Is that all lard is?

(oregon grape carnage)

When I was a very little girl I remember visiting the Des Planes relatives and sometimes we would let ourselves in, because they weren’t home from work yet. My mother would stomple around the house, sniffing and making remarks she wouldn’t dare make if my stepfather’s mother was there.

One day when we showed up there was a large sheet cake in a bakery box on the kitchen counter. I loved that Platonic ideal of a kitchen, with its DOUBLE OVENS, 60’s color scheme, and wrought iron railing overlooking the den. A sassy plaque on the wall read, “too little to save/too much to dump/that’s what makes the housewife plump.” I didn’t think about the irony of that plaque at the time, but my grandma was an executive at a cellular phone company. I wonder if she did?

I have my own in the kitchen stairwell that I keep hidden as a homage. Pete hates it. The price tag on back editorializes, “sexist plaque.”

Mother spotted the cake on grandma’s counter and went to inspect it.

“Lard frosting! I knew it! Gross!” she hissed.

“What’s lard?” I asked.

“It’s like Crisco, but made from pig fat. YUK.”

This answer from my mother spawned many other questions that even at nine I knew not to ask. If lard was like Crisco, but made with pigs, then what was Crisco made of? What part of a pig was lard from? Did it make cake taste like my mother’s desiccated, sawdusty pork chops? We ate bacon and steak trimmings. What was wrong with lard?? All I knew is that her mother always had a giant can of Crisco, “butter flavored,” on the counter next to the can of bacon grease when I lived with her, and it helped make things like fried chicken happen. I imagine it looked something like that.

In my three years of living with my mother, I noticed she had a tendency to slam a lot of the things I associated with my grandmother and Southern cuisine. Certain things were “poor people food” or just rated as disgusting and inedible. It seemed that lard was on the list.

The cake was so white and beautiful. I couldn’t believe my grandma, who cooked wonderful holiday meals for 25 people, would knowingly buy a cake with something disgusting on it.

I remember eating the cake later, but not what occasion it was for–possibly my grandpa’s birthday, since I think he was the only summer birthday and I remember it being sunny and pleasant. I tasted the frosting very carefully. It was good: fluffy, sweet, creamy. The ribbons and shells held up on the edges very well without being crunchy like royal icing.

At that point I was afraid of disappointing my mother about anything. She established her expectation early I’d be her clone, or an extension of her, without my own thoughts or preferences. I picked at the cake carefully, worried that if I enjoyed it too much she’d notice. I ate the cake and made a smeary mess of the frosting, but stealthily ate most of it.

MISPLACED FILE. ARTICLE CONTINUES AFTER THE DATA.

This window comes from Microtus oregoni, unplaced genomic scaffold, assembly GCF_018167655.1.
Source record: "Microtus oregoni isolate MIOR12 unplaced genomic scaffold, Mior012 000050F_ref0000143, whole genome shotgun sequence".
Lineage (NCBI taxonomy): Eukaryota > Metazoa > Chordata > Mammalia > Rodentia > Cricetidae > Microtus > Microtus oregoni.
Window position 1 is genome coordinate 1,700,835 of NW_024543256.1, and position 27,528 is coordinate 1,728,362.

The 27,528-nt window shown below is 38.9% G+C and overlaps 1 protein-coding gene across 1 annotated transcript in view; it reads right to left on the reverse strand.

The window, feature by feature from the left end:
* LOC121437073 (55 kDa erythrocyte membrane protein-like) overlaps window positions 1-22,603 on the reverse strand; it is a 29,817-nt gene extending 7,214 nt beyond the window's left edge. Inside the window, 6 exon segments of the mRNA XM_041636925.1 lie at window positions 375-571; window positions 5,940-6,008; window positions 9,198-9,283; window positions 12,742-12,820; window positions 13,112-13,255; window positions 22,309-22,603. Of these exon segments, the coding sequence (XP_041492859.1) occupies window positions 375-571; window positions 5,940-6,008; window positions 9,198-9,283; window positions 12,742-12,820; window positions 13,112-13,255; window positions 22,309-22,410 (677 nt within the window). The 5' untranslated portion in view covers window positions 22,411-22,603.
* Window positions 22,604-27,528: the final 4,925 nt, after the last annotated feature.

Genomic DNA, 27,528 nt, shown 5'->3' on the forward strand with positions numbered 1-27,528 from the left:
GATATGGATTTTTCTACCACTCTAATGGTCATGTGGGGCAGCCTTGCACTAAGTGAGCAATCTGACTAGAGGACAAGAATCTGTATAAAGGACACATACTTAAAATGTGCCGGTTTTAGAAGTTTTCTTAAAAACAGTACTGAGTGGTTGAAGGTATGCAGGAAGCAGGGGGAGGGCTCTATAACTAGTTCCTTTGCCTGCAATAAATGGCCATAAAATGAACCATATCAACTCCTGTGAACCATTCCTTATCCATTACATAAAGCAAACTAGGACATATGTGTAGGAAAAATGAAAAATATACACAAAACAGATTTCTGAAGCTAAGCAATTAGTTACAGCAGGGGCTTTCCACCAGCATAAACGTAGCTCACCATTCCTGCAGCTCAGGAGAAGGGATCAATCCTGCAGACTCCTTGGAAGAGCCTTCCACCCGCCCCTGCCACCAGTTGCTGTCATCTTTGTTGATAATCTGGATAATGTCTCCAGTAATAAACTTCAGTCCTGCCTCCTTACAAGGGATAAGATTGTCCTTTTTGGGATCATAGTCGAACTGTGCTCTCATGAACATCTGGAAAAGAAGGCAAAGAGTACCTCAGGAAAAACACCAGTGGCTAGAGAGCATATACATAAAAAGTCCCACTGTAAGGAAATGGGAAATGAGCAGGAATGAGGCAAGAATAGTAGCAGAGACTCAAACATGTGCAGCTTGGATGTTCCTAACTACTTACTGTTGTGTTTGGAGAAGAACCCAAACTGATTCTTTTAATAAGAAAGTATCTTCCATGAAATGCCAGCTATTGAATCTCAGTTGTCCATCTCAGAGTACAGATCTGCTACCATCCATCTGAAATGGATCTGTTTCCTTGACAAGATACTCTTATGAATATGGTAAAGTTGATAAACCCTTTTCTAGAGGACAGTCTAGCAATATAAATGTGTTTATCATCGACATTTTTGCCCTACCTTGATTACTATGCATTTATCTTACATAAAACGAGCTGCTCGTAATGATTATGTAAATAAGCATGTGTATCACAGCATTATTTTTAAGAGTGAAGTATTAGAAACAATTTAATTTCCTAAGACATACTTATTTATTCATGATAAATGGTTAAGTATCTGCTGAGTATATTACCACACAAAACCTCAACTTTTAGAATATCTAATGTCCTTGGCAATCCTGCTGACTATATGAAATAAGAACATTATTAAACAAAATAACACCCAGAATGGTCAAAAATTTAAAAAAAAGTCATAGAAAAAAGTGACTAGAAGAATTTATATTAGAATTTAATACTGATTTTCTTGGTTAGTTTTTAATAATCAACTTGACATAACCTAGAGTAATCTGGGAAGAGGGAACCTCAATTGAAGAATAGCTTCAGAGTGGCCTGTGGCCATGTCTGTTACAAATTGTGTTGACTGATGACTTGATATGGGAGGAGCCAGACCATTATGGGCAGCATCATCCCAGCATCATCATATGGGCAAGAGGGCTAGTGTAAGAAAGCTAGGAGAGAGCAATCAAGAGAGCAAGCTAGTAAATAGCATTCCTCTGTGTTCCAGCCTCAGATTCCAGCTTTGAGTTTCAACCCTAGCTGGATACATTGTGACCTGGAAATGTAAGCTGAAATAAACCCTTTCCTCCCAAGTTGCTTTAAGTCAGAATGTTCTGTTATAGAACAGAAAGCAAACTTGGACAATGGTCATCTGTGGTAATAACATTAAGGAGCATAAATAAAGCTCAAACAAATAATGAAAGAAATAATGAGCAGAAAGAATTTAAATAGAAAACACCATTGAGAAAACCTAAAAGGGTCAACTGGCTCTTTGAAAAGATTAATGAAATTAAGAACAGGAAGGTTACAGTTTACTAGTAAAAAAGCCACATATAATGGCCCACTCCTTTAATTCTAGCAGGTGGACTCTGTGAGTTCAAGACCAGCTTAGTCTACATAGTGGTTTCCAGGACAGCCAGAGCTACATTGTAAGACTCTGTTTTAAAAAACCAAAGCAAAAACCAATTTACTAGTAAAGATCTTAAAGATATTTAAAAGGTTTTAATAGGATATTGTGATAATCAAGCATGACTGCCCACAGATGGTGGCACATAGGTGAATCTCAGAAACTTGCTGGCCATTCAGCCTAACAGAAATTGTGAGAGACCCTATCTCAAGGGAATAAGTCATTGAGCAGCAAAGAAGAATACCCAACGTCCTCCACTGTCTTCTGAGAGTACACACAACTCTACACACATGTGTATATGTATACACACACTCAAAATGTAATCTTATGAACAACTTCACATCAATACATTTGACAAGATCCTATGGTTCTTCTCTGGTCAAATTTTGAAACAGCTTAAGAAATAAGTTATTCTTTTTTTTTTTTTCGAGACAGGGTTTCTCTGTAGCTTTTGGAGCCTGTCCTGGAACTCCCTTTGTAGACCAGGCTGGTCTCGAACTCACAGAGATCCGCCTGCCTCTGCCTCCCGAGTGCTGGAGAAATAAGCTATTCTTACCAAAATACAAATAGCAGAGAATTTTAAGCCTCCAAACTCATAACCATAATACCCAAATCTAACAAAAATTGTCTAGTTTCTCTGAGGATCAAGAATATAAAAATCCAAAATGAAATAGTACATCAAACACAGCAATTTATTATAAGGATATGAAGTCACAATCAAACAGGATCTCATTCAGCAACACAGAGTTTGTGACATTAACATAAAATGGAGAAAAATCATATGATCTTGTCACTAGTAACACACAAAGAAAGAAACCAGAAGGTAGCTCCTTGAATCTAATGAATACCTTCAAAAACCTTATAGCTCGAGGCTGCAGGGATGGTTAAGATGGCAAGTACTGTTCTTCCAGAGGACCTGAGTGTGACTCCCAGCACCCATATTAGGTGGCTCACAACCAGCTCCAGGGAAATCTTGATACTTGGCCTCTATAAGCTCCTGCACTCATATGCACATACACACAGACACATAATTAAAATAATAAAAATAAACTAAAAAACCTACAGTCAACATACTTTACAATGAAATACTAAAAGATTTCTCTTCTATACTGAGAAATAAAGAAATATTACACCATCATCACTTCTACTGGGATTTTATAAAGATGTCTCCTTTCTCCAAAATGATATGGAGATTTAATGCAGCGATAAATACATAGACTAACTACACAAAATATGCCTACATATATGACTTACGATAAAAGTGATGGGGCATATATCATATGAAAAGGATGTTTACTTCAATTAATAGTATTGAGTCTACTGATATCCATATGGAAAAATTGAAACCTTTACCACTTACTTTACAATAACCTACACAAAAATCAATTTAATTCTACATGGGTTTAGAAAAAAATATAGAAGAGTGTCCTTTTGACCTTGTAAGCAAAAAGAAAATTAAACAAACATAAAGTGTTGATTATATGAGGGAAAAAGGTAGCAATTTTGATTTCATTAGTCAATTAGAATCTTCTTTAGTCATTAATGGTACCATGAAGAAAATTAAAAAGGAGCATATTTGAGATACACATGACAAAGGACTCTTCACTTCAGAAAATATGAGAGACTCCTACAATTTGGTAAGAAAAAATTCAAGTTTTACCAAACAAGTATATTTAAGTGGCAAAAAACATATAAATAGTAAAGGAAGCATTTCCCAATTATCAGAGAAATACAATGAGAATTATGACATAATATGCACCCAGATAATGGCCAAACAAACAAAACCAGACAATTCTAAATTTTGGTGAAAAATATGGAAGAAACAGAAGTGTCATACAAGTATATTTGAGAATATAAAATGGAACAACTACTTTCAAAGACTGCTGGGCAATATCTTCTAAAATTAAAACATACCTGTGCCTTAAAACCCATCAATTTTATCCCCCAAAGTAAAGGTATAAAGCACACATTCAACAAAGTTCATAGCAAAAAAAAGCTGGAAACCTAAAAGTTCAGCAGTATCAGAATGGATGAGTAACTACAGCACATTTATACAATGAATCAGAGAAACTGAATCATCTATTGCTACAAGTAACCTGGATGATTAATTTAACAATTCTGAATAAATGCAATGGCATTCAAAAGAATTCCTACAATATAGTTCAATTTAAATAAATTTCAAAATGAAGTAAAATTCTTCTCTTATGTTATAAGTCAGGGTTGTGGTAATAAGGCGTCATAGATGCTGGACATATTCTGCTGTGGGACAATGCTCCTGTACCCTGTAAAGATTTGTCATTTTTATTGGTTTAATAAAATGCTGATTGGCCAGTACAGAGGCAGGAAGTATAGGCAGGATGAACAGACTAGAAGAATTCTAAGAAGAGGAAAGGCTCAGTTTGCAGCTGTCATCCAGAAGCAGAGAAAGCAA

I had plans. I knew I would grow up someday. I knew I would learn to cook, because that’s what women in my family all did. I was determined to be brave and check out this lard stuff for myself, even if it was in my own home with my phone off the hook and my shades drawn. It did rekindle an interest in the Southern-style food I ate when I was very small, like grits. I embraced lard when I did my Victorian year and really learned how to cook with it.

It’s been super helpful now in these post-dairy times. Are you ready? Where is my cross to climb upon? We are going another round with Gluten Free Cooking of the Damned.

I wanted to make a red, white, and blue dessert on the fourth like I used to. I got busy, and then three o’clock rolled around, and I realized I needed to put ribs in the oven to slow cook and braise. No time to make a cake! Damn. I told my family it would be a Fifth of July cake since I already had committed a couple flats of berries. Pete made emergency brownies for the fourth and they were delicious.

So I picked it back up yesterday–Martha’s Wavy Flag cake. Stupid name, but somehow appealing. A fun fact about this cake is that I can’t seem to find any evidence of it ever being made or documented by a real person online. I used to find a lot of people blogging her recipes, or rating them on her site. This one seems to have slipped through the cracks. I read recently that many links online that are liked or shared are never actually clicked. Was this a phantom cake? Was it untested like Beeton recipes? I doubted that, but still. We’ve reached the online recipe saturation point. There is now too much to cook, much like there is too much TV to watch.

I’ve made a discovery recently relating to baking. We’re going sheep cheese crazy over here because I found out we can eat it without reactions or upset stomachs. As I blogged about recently we visited a sheep farm and now buy their cheese at the farmers’ market twice a month. My discovery beyond that is that I can bake with sheep yogurt. All I have to do is “water” it down with almond milk (gross and blasphemy I know, but it makes it like buttermilk). Before I was just using coconut or almond milk. It is giving my baked goods a VERY tender and buttery crumb, rather than just crumbly.